Body underside (solenoid and air tube removed
Air transfer plate underside

Mounted against the underside of the body is a long aluminum plate called the air transfer plate. The solenoid and air chamber are mounted to it, which is itself secured onto the body using seven(7) small cap screws. They're usually loctited in place so they may need to be "cracked" free before unscrewing.

Air transfer plate separated from body
Air transfer plate separated from body
Body underside (sensor board, gasket, flow restrictor installed)
Body underside (sensor board, gasket, flow restrictor installed)

Sunk into the bottom of the body is a convoluted pressure gasket, which is used to shunt air pressure to different parts of the marker. If leaking from the transfer plate, a portion of this gasket is likely to blame. However, unless you remove the gasket from the body, the chances of it becoming damaged just from regular use are reduced. The only other component to the body is a small check valve (aka. flow restrictor). This is a small, plastic air port that slows down pressure flow in one direction. This component is used to help control the movement of the bolt during firing; be sure to avoid loosing this small piece.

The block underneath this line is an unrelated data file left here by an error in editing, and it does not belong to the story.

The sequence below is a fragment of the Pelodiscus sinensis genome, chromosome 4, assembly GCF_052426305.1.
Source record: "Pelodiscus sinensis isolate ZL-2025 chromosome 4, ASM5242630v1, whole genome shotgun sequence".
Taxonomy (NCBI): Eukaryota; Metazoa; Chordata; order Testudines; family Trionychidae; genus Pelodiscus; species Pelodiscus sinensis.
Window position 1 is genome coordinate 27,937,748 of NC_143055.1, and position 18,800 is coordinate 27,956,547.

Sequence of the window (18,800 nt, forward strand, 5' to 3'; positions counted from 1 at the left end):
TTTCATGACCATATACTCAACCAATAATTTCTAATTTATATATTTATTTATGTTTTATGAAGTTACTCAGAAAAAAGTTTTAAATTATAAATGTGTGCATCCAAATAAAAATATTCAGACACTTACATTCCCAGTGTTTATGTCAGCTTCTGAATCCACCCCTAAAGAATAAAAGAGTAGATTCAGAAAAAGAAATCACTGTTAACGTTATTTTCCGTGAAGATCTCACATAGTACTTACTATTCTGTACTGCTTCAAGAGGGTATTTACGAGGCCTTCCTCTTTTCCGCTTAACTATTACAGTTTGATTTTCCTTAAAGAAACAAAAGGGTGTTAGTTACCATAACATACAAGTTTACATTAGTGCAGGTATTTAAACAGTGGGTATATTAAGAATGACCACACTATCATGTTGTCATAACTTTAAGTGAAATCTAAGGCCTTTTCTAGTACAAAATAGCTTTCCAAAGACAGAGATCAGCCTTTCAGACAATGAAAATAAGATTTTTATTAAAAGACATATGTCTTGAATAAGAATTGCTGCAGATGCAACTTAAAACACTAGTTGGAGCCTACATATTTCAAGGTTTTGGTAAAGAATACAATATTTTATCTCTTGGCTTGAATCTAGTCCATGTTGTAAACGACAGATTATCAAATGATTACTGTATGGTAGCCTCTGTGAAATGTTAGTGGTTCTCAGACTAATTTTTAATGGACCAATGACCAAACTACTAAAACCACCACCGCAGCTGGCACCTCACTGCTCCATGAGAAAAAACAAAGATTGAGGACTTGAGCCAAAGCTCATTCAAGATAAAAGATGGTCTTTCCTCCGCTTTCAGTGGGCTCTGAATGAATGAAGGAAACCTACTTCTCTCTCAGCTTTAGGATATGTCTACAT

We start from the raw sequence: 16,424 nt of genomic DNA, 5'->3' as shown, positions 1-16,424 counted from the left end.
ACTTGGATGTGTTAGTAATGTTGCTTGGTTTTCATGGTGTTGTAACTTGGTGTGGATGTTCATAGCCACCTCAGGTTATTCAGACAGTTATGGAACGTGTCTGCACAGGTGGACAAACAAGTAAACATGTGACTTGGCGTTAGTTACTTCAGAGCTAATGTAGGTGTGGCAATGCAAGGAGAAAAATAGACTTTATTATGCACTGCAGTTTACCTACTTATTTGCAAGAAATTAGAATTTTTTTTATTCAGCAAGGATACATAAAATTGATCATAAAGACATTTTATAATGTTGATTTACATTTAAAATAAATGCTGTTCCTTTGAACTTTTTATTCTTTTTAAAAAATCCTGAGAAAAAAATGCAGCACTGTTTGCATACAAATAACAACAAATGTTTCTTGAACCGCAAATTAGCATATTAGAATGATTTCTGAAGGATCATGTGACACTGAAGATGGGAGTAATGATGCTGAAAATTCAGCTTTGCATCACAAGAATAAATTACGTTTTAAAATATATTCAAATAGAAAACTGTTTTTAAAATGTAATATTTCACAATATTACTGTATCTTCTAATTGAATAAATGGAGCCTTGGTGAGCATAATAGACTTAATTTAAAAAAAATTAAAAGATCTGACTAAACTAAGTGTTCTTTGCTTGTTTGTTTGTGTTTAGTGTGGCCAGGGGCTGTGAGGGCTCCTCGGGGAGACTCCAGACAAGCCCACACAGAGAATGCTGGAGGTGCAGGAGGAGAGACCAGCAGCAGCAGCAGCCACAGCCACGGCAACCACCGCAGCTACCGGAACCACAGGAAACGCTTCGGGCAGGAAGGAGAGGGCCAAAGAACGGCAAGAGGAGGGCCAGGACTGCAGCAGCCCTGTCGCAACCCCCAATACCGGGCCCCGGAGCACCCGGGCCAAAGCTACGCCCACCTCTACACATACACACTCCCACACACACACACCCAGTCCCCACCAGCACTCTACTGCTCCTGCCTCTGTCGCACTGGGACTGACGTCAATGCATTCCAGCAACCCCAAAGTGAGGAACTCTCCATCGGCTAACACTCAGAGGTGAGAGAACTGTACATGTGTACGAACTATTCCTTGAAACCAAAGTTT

Flow restrictor removed
Flow restrictor removed

The sensor board is located on the underside of the body, however it is simply press-fitted up against it; there aren't any screws holding it on. The eye elements prevent the board from falling out while the marker is disassembled. To remove the sensor board, use a small allen wrench to gently push the eye elements out from their holes (insert the allen wrench down through the feedneck). When both eyes are out of position, the sensor board can be gently slid out from the body.

Sensor board removal
Sensor board removal
Sensor board removed
Sensor board removed